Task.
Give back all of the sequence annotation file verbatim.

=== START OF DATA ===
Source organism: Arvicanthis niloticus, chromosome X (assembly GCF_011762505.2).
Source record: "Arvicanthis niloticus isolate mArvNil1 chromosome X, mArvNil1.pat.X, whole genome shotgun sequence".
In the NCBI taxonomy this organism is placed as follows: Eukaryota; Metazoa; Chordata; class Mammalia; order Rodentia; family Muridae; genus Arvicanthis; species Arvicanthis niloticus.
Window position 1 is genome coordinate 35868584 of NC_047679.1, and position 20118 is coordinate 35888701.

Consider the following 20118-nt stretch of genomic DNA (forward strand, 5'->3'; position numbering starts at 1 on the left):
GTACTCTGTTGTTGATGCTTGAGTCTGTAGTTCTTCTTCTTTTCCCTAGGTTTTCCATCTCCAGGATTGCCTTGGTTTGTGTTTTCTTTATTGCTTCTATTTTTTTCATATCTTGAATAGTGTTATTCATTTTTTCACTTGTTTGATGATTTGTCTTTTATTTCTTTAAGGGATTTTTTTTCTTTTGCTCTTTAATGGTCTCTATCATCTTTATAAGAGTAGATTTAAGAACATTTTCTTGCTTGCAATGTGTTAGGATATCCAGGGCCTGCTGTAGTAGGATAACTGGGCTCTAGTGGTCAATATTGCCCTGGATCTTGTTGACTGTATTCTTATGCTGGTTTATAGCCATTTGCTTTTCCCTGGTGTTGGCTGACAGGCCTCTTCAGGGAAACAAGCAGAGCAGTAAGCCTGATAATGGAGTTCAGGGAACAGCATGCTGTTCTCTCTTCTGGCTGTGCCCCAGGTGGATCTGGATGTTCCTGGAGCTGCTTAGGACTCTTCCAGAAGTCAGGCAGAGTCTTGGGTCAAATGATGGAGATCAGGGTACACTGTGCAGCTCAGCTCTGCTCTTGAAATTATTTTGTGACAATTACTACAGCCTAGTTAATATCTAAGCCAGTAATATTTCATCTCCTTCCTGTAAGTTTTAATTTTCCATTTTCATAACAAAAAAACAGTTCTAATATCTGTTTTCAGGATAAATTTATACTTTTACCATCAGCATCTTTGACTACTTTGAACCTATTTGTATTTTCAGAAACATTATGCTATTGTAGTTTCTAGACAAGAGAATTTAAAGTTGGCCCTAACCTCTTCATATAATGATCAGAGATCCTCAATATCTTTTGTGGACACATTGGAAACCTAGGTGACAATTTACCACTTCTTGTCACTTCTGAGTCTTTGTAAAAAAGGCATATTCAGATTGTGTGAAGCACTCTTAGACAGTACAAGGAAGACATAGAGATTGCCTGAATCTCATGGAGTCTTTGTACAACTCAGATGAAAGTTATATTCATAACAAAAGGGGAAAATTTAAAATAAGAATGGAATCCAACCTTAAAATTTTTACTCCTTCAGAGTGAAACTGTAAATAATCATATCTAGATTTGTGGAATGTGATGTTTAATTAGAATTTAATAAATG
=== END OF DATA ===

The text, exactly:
Source organism: Arvicanthis niloticus, chromosome X (assembly GCF_011762505.2).
Source record: "Arvicanthis niloticus isolate mArvNil1 chromosome X, mArvNil1.pat.X, whole genome shotgun sequence".
In the NCBI taxonomy this organism is placed as follows: Eukaryota; Metazoa; Chordata; class Mammalia; order Rodentia; family Muridae; genus Arvicanthis; species Arvicanthis niloticus.
Window position 1 is genome coordinate 35868584 of NC_047679.1, and position 20118 is coordinate 35888701.

Consider the following 20118-nt stretch of genomic DNA (forward strand, 5'->3'; position numbering starts at 1 on the left):
GTACTCTGTTGTTGATGCTTGAGTCTGTAGTTCTTCTTCTTTTCCCTAGGTTTTCCATCTCCAGGATTGCCTTGGTTTGTGTTTTCTTTATTGCTTCTATTTTTTTCATATCTTGAATAGTGTTATTCATTTTTTCACTTGTTTGATGATTTGTCTTTTATTTCTTTAAGGGATTTTTTTTCTTTTGCTCTTTAATGGTCTCTATCATCTTTATAAGAGTAGATTTAAGAACATTTTCTTGCTTGCAATGTGTTAGGATATCCAGGGCCTGCTGTAGTAGGATAACTGGGCTCTAGTGGTCAATATTGCCCTGGATCTTGTTGACTGTATTCTTATGCTGGTTTATAGCCATTTGCTTTTCCCTGGTGTTGGCTGACAGGCCTCTTCAGGGAAACAAGCAGAGCAGTAAGCCTGATAATGGAGTTCAGGGAACAGCATGCTGTTCTCTCTTCTGGCTGTGCCCCAGGTGGATCTGGATGTTCCTGGAGCTGCTTAGGACTCTTCCAGAAGTCAGGCAGAGTCTTGGGTCAAATGATGGAGATCAGGGTACACTGTGCAGCTCAGCTCTGCTCTTGAAATTATTTTGTGACAATTACTACAGCCTAGTTAATATCTAAGCCAGTAATATTTCATCTCCTTCCTGTAAGTTTTAATTTTCCATTTTCATAACAAAAAAACAGTTCTAATATCTGTTTTCAGGATAAATTTATACTTTTACCATCAGCATCTTTGACTACTTTGAACCTATTTGTATTTTCAGAAACATTATGCTATTGTAGTTTCTAGACAAGAGAATTTAAAGTTGGCCCTAACCTCTTCATATAATGATCAGAGATCCTCAATATCTTTTGTGGACACATTGGAAACCTAGGTGACAATTTACCACTTCTTGTCACTTCTGAGTCTTTGTAAAAAAGGCATATTCAGATTGTGTGAAGCACTCTTAGACAGTACAAGGAAGACATAGAGATTGCCTGAATCTCATGGAGTCTTTGTACAACTCAGATGAAAGTTATATTCATAACAAAAGGGGAAAATTTAAAATAAGAATGGAATCCAACCTTAAAATTTTTACTCCTTCAGAGTGAAACTGTAAATAATCATATCTAGATTTGTGGAATGTGATGTTTAATTAGAATTTAATAAATG